|dc.description.abstract||This thesis is divided into two parts. The first part proposes parsimonious models to the vine copula. The second part is devoted to the index tracking problem.
Vine copulas provide a flexible tool to capture asymmetry in modelling multivariate distributions. Nevertheless, the computational expense of its flexibility increases exponentially as the dimension of the joint distribution grows. To alleviate this issue, the simplifying assumption (SA) is commonly adopted in special applications of vine copula models. In order to relax SA, Chapter 2 proposes generalized linear models (GLMs) to model parameters in conditional bivariate copulas. In the spirit of the principle of parsimony, a regularization methodology is developed to control the number of parameters. This leads to sparse vine copula models. The conventional vine copula with the SA, the proposed GLM-based vine copula and the sparse vine copula are applied to several financial datasets. Empirical results show that the proposed models in this chapter outperform the one with SA significantly in terms of the Bayesian information criterion.
Index tracking is a dominant method among passive investment strategies. It attempts to reproduce the return of stock-market indices. Chapter 3 focuses on selecting stocks to construct tracking portfolios. In order to do that, principal component analysis (PCA) is applied via a two-step procedure. In the first step, the index return is expressed as a function of the principal components (PCs) of stock returns, and a subset of PCs is selected according to Sobol's total sensitivity index. In the second step, a subset of stocks, which is most "similar" to those selected PCs, is detected. This similarity is measured by Yanai's generalized coefficient of determination, the distance correlation, or Heller-Heller-Gorfine test statistics. Given selected stocks, their weights in the tracking portfolio can be determined by minimizing a specific tracking error. Compared with existing methods,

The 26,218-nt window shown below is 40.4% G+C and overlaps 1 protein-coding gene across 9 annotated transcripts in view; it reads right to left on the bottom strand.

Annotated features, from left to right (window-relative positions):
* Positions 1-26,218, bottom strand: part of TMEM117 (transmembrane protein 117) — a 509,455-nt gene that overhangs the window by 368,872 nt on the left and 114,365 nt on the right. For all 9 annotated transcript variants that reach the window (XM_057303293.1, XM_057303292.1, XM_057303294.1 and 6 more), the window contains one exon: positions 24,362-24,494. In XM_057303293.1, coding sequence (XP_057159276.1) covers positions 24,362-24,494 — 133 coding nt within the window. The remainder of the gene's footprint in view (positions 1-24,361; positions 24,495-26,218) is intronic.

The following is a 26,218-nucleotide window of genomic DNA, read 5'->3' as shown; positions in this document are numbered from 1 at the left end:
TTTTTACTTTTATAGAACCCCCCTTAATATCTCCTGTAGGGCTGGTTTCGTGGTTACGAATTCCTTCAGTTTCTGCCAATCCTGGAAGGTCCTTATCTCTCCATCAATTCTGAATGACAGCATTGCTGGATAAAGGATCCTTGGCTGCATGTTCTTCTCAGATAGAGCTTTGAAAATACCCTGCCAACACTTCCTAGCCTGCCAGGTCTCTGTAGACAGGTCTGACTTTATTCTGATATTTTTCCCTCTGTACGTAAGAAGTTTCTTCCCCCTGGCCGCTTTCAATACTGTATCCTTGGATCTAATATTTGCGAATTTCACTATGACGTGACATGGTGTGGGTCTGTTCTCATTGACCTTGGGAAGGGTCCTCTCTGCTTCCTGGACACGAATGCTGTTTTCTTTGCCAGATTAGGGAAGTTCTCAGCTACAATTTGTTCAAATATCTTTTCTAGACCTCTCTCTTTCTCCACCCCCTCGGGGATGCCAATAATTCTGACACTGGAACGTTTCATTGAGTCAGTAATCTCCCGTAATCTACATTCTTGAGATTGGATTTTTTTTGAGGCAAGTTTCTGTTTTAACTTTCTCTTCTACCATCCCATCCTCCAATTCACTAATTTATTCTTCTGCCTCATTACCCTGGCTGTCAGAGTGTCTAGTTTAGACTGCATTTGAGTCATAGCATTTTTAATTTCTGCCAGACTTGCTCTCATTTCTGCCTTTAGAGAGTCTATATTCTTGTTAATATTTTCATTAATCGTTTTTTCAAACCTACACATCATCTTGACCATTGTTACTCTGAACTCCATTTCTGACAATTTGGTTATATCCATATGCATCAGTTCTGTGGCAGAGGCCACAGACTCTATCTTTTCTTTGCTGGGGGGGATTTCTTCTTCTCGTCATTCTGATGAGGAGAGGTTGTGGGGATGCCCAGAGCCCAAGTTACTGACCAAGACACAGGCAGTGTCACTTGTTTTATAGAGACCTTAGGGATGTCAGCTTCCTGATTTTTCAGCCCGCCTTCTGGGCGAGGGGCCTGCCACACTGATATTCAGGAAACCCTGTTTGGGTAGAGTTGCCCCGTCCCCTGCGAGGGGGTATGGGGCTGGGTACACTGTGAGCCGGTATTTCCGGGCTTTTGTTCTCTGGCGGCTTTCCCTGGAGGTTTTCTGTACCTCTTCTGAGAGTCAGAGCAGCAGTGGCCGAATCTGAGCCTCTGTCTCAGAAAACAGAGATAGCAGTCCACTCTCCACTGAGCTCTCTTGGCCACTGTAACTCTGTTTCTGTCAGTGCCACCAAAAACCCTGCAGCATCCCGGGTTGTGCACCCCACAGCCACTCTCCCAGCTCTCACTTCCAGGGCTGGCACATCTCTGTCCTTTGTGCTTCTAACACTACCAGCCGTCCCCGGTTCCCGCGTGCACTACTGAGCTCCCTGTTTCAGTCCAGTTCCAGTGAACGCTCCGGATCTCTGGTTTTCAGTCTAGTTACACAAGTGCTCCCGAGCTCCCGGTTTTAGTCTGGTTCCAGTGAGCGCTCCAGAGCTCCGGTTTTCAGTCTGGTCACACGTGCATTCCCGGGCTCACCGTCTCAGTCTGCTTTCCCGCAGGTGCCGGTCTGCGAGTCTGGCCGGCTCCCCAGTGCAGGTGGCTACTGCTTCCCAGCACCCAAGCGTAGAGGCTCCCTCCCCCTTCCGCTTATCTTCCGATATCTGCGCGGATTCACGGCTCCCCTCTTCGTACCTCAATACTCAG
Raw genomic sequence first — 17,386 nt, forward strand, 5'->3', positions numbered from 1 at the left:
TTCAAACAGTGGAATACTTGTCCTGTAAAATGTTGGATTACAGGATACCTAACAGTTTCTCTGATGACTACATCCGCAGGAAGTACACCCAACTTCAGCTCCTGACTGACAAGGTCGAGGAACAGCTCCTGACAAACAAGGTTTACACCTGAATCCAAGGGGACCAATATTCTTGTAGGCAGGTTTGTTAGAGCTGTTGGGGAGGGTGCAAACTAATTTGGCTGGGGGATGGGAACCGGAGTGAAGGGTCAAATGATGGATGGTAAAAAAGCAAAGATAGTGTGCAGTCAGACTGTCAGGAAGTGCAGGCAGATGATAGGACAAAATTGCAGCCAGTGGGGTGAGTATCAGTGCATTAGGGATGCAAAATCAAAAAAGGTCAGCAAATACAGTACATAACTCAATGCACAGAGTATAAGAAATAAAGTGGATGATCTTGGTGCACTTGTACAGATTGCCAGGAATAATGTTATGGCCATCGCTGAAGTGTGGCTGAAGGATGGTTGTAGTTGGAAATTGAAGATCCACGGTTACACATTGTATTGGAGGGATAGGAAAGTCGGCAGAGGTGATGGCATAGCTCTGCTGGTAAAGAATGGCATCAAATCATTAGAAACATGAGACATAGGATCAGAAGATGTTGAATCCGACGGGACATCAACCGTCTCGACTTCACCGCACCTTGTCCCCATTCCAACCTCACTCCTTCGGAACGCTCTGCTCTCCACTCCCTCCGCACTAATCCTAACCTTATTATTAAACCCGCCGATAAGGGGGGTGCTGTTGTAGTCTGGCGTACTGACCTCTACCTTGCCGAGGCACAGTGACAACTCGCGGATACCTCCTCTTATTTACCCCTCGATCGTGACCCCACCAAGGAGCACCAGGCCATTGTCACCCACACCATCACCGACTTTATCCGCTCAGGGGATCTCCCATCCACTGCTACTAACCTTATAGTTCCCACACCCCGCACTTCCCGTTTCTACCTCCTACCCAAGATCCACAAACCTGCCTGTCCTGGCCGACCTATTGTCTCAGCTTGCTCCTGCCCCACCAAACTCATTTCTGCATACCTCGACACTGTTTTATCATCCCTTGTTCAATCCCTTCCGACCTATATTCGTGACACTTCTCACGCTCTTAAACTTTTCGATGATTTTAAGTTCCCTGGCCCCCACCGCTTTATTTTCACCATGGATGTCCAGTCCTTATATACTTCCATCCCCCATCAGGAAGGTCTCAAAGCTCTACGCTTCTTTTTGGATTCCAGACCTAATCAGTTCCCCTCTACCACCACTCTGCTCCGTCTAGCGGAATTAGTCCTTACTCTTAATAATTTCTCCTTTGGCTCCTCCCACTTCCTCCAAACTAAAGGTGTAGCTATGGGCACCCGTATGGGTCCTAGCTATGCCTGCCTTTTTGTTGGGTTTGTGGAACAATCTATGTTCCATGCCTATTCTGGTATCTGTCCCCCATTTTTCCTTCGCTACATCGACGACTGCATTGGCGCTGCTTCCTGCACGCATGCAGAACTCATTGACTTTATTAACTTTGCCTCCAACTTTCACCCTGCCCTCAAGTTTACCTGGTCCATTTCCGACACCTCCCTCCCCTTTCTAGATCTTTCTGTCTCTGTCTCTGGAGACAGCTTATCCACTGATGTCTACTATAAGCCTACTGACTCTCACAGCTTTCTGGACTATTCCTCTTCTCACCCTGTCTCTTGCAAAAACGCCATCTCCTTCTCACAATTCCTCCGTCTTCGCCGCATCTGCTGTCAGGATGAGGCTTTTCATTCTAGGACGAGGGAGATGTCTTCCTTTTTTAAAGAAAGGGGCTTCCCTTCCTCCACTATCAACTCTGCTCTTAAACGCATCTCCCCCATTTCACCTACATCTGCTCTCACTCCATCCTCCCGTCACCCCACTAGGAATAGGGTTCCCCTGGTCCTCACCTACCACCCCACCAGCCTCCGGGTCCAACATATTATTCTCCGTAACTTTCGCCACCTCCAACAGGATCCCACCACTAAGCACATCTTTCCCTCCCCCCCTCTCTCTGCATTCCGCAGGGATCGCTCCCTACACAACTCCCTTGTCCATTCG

constructing tracking portfolios based on stocks selected by this PCA-based method is more computationally efficient and comparably effective at minimizing the tracking error.
When the number of index components is large, it is too computationally demanding to apply methods in Chapter 3 or most of existing methods, such as those relying on mixed-integer quadratic programming. In Chapter 4, factor models are used to describe stock returns. Under this assumption, the tracking error is partitioned into two parts: one depends on common economic factors, and the other depends on idiosyncratic risks. According to this partition, a 2-stage method is introduced to construct tracking portfolios by minimizing the tracking error. Stage 1 relies on a mixed-integer linear program to identify stocks that are able to reduce factors' impacts on the tracking error, and Stage2 determines weights of identified stocks by minimizing the tracking error. This 2-stage method efficiently constructs tracking portfolios benchmarked to indices with thousands of components. It reduces out-of-sample tracking errors significantly.
In Chapter 5, the index tracking problem is solved by repeatedly solving one-period tracking problems. Each one-period tracking strategy is determined by a quadratic optimization with the L-1 regularization on asset weights. This formulation considers transaction costs and other practical constraints. Since the true joint distribution of financial returns is usually unknown, we solve one-period tracking problems under empirical distributions. With the L-1 regularization on asset weights, our one-period tracking strategy enjoys persistent properties in the high-dimensional setting. More specifically, the variable number d=d(n)=O(n^ α), where n is the sample size and α>1. Simulation studies are carried out to support our one-period tracking strategy's performance with finite samples. Applications on real financial data provide evidence that, in dealing with one-period tracking, this tracking strategy outperforms the L-q penalty tracking method in terms of tracking performance and computational efficiency. In terms of multi-period tracking, this proposed method outperforms the full-replication strategy.||en